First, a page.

This is a long spit of words today, and my only one. I need to spend time with some friends this weekend, and turn off my phone.

To you sweet and wonderful “Lurkers”. Come on in. Every one of us was you at some point. We came here and gradually got better. Please join us. We’re here for you.

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« Reply #18 on: October 27, 2018, 09:10:25 PM »

I am a certified Executive Coach, with multiple coaching credentials. Or if the primary tenets of coaching is that one is working with a "whole perso," who is creative and able to construct his/ her own solutions. If a person is not whole, one should be looking at medical or clinical psychology interventions.

I would be VERY leery of someone claiming a title of life coach for a diagnosable  condition, unless they had a graduate degree in clinical psychology or a LCSW degree.I

In coaching certification programs, we we spend quite a bit of time on the line between "whole person" and emotional/psychological problems... .those get referred to specialists.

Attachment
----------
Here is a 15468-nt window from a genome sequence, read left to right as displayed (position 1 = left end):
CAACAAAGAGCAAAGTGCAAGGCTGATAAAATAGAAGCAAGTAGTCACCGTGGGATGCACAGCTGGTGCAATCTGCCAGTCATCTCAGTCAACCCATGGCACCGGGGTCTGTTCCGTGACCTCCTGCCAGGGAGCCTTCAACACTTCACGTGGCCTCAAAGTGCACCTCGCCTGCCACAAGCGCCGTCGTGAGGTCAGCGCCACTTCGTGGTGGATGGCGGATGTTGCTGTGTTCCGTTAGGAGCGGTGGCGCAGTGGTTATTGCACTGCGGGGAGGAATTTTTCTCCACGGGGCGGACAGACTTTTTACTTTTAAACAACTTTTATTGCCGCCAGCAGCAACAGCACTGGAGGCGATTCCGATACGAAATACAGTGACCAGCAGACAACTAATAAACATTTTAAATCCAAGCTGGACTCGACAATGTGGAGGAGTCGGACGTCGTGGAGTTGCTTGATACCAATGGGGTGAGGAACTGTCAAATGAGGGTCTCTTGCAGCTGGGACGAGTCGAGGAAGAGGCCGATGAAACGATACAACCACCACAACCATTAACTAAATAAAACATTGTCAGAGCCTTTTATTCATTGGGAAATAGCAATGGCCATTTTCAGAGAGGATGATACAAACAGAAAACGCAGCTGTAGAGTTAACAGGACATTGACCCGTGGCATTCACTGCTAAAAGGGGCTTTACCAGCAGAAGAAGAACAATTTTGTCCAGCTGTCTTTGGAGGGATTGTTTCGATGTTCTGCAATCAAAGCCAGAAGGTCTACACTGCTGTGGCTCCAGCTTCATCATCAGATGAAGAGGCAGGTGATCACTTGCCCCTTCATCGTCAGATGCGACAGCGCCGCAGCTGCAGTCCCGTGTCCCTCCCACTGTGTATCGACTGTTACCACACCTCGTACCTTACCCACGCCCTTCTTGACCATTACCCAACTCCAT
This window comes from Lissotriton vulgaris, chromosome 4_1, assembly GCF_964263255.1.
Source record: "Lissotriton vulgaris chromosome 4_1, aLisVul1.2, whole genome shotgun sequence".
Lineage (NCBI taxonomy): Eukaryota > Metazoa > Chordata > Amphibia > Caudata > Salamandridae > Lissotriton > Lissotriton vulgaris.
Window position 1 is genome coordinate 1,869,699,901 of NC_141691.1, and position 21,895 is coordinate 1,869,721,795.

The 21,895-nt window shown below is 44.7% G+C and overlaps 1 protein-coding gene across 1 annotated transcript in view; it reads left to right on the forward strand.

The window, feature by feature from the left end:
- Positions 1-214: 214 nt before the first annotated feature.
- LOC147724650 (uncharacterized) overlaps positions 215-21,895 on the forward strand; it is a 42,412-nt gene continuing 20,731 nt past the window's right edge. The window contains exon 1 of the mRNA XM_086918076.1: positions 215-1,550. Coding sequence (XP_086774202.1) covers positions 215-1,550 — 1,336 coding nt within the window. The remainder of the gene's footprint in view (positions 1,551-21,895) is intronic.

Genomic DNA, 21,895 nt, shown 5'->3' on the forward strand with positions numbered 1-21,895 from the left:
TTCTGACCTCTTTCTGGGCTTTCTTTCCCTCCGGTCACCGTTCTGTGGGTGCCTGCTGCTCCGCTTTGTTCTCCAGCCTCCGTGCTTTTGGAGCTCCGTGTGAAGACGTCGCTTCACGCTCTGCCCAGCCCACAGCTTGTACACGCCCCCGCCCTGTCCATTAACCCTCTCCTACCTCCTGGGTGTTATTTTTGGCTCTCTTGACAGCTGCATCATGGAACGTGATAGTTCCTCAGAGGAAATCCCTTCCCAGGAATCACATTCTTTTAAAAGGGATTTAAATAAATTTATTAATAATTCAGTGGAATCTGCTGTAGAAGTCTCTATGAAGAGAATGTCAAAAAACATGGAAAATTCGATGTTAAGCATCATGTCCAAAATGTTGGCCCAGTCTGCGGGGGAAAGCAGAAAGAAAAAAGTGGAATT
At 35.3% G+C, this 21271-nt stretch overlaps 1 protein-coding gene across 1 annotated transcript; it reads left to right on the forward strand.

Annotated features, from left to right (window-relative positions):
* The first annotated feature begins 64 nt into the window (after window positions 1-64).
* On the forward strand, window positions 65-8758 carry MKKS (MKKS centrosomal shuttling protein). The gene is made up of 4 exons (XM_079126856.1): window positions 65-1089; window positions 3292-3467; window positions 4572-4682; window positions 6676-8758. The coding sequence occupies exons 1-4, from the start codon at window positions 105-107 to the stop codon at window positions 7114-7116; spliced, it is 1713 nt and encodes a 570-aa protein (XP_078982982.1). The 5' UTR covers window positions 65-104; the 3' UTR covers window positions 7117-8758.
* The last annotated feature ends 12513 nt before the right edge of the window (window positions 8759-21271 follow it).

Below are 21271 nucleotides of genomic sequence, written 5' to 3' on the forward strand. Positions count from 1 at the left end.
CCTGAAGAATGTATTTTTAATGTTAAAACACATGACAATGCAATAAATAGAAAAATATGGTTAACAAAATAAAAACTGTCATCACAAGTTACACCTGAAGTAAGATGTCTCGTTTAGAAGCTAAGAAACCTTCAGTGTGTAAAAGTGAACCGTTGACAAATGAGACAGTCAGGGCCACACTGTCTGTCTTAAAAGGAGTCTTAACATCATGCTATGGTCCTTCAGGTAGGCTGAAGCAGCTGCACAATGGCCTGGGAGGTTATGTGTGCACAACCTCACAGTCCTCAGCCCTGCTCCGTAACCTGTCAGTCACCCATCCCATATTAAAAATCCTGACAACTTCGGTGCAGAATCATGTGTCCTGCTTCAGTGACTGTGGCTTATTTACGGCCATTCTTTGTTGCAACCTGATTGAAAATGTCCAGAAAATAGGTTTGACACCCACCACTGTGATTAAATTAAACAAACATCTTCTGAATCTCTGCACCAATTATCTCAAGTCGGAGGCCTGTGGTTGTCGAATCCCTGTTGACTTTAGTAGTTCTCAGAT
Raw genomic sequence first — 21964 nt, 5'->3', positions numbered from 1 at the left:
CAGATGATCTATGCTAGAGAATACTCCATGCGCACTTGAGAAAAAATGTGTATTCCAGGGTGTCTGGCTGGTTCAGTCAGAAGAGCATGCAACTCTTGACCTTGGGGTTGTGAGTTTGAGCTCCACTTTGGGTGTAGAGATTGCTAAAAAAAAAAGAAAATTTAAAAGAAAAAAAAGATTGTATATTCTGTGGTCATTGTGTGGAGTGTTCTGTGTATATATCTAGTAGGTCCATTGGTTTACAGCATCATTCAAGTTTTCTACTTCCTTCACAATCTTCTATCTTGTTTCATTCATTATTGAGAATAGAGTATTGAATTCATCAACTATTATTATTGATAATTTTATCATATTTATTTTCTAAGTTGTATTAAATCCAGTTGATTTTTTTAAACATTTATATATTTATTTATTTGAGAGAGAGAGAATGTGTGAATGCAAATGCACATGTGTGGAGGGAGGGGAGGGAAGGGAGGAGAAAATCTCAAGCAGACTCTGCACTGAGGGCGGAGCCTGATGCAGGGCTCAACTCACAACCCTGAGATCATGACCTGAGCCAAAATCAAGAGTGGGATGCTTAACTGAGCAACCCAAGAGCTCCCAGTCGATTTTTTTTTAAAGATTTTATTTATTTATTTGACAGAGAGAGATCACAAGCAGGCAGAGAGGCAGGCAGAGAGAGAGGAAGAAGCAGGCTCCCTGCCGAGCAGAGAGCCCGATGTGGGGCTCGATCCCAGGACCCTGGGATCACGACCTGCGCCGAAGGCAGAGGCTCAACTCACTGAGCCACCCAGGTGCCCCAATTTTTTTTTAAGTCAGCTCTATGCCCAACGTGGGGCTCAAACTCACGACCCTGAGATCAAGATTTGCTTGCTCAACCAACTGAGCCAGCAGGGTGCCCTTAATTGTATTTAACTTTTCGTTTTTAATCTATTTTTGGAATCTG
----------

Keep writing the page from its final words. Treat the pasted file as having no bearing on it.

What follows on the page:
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« Reply #19 on: October 28, 2018, 07:13:08 AM »

Hi, Gagrl. Thank you you for joining. Being a certified Executive Coach yourself, I’m glad that you pointed out the specifics. What are the differences between an EC and a LC?

If a person is not whole, one should be looking at medical or clinical psychology interventions.

This is an interesting snippet of the ethics involved. In your own findings, have you seen this followed by other coaches? Also, how is a person evaluated to be determined as “whole” or “not whole”? This is interesting.

I would be VERY leery of someone claiming a title of life coach for a diagnosable  condition, unless they had a graduate degree in clinical psychology or a LCSW degree.

I completely agree with you. It seems like the net makes it too easy for anyone to jump on YouTube and use their own personal experience as a basis for “what is”. A lot of these coaches are very compelling. A following is created. It’s frustrating to witness at times. I’m sure that some people benefit from this, but I have to question the ethical boundaries that a lot of these coaches cross. Armchair psychology is a slippery slope. I hope I don’t offend anyone when I say that the Internet is making our younger generations more naive by the day. They rely on it as a go to source for everything. Even validation. Feeling the need to go to a screen for validation should worry everyone.